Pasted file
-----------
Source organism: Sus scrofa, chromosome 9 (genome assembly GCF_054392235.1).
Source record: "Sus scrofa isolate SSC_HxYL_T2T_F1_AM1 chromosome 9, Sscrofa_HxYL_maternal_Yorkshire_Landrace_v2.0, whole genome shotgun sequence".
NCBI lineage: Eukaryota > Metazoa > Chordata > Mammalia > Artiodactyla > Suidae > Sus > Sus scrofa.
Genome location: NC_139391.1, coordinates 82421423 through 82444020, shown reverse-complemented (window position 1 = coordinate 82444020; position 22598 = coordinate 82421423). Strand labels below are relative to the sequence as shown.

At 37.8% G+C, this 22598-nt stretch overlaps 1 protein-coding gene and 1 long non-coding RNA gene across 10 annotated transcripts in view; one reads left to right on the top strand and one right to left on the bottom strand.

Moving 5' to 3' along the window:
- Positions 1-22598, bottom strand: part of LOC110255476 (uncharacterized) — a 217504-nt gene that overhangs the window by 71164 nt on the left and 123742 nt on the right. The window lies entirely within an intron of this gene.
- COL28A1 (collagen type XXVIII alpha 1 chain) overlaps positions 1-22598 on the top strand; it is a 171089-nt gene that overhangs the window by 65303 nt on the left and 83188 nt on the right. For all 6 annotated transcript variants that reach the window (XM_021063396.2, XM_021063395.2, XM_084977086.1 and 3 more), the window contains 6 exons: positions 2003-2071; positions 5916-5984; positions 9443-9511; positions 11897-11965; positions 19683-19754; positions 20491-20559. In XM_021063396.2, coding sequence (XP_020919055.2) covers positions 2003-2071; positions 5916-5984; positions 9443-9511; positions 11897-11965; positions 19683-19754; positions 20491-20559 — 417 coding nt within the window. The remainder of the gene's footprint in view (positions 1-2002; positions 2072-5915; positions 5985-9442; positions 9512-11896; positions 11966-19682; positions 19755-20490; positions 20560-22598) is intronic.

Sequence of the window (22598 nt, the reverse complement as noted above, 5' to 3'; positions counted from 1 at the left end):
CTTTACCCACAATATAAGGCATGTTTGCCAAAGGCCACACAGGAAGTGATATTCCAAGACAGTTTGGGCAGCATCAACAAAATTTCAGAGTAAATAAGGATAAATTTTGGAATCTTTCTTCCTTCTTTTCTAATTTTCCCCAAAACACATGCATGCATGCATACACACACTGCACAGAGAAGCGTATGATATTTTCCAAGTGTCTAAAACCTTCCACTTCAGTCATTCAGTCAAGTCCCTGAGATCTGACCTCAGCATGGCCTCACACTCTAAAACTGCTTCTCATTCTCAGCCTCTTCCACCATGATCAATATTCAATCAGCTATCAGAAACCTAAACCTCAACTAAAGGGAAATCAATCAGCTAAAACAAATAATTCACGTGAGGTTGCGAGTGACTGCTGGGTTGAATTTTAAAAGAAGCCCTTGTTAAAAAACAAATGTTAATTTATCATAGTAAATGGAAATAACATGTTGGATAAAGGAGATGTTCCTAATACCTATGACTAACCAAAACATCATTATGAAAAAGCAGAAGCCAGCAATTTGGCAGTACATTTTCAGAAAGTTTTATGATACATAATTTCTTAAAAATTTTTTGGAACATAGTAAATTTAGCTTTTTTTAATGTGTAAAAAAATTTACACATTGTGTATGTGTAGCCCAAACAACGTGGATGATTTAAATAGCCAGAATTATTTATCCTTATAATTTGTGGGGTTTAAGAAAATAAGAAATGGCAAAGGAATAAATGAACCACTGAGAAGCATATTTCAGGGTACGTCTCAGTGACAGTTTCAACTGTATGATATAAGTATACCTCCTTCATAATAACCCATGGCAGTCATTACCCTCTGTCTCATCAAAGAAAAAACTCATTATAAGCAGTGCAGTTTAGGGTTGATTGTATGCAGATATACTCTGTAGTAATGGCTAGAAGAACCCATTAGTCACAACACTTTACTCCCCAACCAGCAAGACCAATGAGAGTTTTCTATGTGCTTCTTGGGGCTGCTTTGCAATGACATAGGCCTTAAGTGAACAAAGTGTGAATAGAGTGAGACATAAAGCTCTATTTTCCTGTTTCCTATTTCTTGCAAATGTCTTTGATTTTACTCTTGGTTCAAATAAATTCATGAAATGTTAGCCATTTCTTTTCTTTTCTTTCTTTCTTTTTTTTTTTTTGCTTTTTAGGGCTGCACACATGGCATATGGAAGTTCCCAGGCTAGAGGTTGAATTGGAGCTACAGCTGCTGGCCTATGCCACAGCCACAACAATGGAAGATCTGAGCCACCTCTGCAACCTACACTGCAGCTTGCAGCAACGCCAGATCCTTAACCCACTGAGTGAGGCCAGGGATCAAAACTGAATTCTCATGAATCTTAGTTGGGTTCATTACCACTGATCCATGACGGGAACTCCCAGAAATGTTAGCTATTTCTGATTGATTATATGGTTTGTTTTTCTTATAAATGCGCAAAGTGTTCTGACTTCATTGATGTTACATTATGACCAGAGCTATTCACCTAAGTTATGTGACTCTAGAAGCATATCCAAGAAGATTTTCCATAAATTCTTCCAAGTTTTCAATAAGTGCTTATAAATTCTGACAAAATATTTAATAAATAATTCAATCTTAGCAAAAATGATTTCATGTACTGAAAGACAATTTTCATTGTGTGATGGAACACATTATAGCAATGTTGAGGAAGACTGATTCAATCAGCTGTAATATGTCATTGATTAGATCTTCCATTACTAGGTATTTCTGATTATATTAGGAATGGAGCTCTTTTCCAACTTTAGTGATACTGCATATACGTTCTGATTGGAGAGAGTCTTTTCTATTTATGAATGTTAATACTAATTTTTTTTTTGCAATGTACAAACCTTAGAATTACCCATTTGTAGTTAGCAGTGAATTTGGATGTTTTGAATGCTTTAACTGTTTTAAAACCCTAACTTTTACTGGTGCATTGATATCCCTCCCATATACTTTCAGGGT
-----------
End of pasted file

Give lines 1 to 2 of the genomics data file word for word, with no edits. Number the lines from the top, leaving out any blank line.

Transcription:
Source organism: Sus scrofa, chromosome 9 (genome assembly GCF_054392235.1).
Source record: "Sus scrofa isolate SSC_HxYL_T2T_F1_AM1 chromosome 9, Sscrofa_HxYL_maternal_Yorkshire_Landrace_v2.0, whole genome shotgun sequence".